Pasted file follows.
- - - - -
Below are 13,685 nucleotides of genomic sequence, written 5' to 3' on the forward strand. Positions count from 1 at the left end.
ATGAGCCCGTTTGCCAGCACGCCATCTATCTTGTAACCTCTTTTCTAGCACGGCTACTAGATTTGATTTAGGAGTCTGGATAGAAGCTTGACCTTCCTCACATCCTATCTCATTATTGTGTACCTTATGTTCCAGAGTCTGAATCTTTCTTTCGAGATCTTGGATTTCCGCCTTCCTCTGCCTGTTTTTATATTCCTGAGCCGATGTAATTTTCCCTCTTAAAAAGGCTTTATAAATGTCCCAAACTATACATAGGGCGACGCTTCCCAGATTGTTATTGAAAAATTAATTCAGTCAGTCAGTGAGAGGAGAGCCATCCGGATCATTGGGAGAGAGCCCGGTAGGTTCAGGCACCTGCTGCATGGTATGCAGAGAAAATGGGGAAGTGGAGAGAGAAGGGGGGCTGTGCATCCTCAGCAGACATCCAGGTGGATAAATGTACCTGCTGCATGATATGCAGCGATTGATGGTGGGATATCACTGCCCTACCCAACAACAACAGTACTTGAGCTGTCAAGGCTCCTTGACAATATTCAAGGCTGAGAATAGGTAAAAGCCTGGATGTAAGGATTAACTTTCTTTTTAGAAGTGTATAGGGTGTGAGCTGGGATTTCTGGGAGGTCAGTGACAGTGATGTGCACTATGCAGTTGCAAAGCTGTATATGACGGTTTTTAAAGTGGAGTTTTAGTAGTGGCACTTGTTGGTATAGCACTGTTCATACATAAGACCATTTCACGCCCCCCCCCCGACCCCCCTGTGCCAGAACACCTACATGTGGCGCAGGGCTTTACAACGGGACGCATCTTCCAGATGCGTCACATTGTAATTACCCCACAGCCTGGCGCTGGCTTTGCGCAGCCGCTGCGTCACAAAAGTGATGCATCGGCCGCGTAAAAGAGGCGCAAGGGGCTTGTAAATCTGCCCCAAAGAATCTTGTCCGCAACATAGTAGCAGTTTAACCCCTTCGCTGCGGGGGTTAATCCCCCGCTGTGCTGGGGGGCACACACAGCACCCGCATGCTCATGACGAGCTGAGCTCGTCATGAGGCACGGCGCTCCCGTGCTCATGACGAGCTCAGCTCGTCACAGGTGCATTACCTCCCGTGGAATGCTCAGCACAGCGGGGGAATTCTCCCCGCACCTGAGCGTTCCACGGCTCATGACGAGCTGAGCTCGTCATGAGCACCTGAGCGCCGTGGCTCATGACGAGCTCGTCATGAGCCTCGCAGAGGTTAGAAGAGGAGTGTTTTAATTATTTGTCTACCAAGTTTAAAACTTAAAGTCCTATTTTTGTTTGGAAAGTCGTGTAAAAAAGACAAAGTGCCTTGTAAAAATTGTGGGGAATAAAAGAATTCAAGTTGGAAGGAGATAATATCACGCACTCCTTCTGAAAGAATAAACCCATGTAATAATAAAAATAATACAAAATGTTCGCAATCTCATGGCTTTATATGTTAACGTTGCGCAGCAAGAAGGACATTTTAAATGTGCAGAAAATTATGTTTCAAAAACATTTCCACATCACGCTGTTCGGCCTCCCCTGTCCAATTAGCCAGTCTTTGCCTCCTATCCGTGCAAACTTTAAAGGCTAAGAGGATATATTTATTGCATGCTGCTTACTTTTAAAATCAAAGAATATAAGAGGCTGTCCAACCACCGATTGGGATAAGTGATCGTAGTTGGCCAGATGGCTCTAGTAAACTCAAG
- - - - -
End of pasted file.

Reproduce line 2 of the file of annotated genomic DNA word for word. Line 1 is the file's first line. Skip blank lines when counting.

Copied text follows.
ATGAGCCCGTTTGCCAGCACGCCATCTATCTTGTAACCTCTTTTCTAGCACGGCTACTAGATTTGATTTAGGAGTCTGGATAGAAGCTTGACCTTCCTCACATCCTATCTCATTATTGTGTACCTTATGTTCCAGAGTCTGAATCTTTCTTTCGAGATCTTGGATTTCCGCCTTCCTCTGCCTGTTTTTATATTCCTGAGCCGATGTAATTTTCCCTCTTAAAAAGGCTTTATAAATGTCCCAAACTATACATAGGGCGACGCTTCCCAGATTGTTATTGAAAAATTAATTCAGTCAGTCAGTGAGAGGAGAGCCATCCGGATCATTGGGAGAGAGCCCGGTAGGTTCAGGCACCTGCTGCATGGTATGCAGAGAAAATGGGGAAGTGGAGAGAGAAGGGGGGCTGTGCATCCTCAGCAGACATCCAGGTGGATAAATGTACCTGCTGCATGATATGCAGCGATTGATGGTGGGATATCACTGCCCTACCCAACAACAACAGTACTTGAGCTGTCAAGGCTCCTTGACAATATTCAAGGCTGAGAATAGGTAAAAGCCTGGATGTAAGGATTAACTTTCTTTTTAGAAGTGTATAGGGTGTGAGCTGGGATTTCTGGGAGGTCAGTGACAGTGATGTGCACTATGCAGTTGCAAAGCTGTATATGACGGTTTTTAAAGTGGAGTTTTAGTAGTGGCACTTGTTGGTATAGCACTGTTCATACATAAGACCATTTCACGCCCCCCCCCCGACCCCCCTGTGCCAGAACACCTACATGTGGCGCAGGGCTTTACAACGGGACGCATCTTCCAGATGCGTCACATTGTAATTACCCCACAGCCTGGCGCTGGCTTTGCGCAGCCGCTGCGTCACAAAAGTGATGCATCGGCCGCGTAAAAGAGGCGCAAGGGGCTTGTAAATCTGCCCCAAAGAATCTTGTCCGCAACATAGTAGCAGTTTAACCCCTTCGCTGCGGGGGTTAATCCCCCGCTGTGCTGGGGGGCACACACAGCACCCGCATGCTCATGACGAGCTGAGCTCGTCATGAGGCACGGCGCTCCCGTGCTCATGACGAGCTCAGCTCGTCACAGGTGCATTACCTCCCGTGGAATGCTCAGCACAGCGGGGGAATTCTCCCCGCACCTGAGCGTTCCACGGCTCATGACGAGCTGAGCTCGTCATGAGCACCTGAGCGCCGTGGCTCATGACGAGCTCGTCATGAGCCTCGCAGAGGTTAGAAGAGGAGTGTTTTAATTATTTGTCTACCAAGTTTAAAACTTAAAGTCCTATTTTTGTTTGGAAAGTCGTGTAAAAAAGACAAAGTGCCTTGTAAAAATTGTGGGGAATAAAAGAATTCAAGTTGGAAGGAGATAATATCACGCACTCCTTCTGAAAGAATAAACCCATGTAATAATAAAAATAATACAAAATGTTCGCAATCTCATGGCTTTATATGTTAACGTTGCGCAGCAAGAAGGACATTTTAAATGTGCAGAAAATTATGTTTCAAAAACATTTCCACATCACGCTGTTCGGCCTCCCCTGTCCAATTAGCCAGTCTTTGCCTCCTATCCGTGCAAACTTTAAAGGCTAAGAGGATATATTTATTGCATGCTGCTTACTTTTAAAATCAAAGAATATAAGAGGCTGTCCAACCACCGATTGGGATAAGTGATCGTAGTTGGCCAGATGGCTCTAGTAAACTCAAG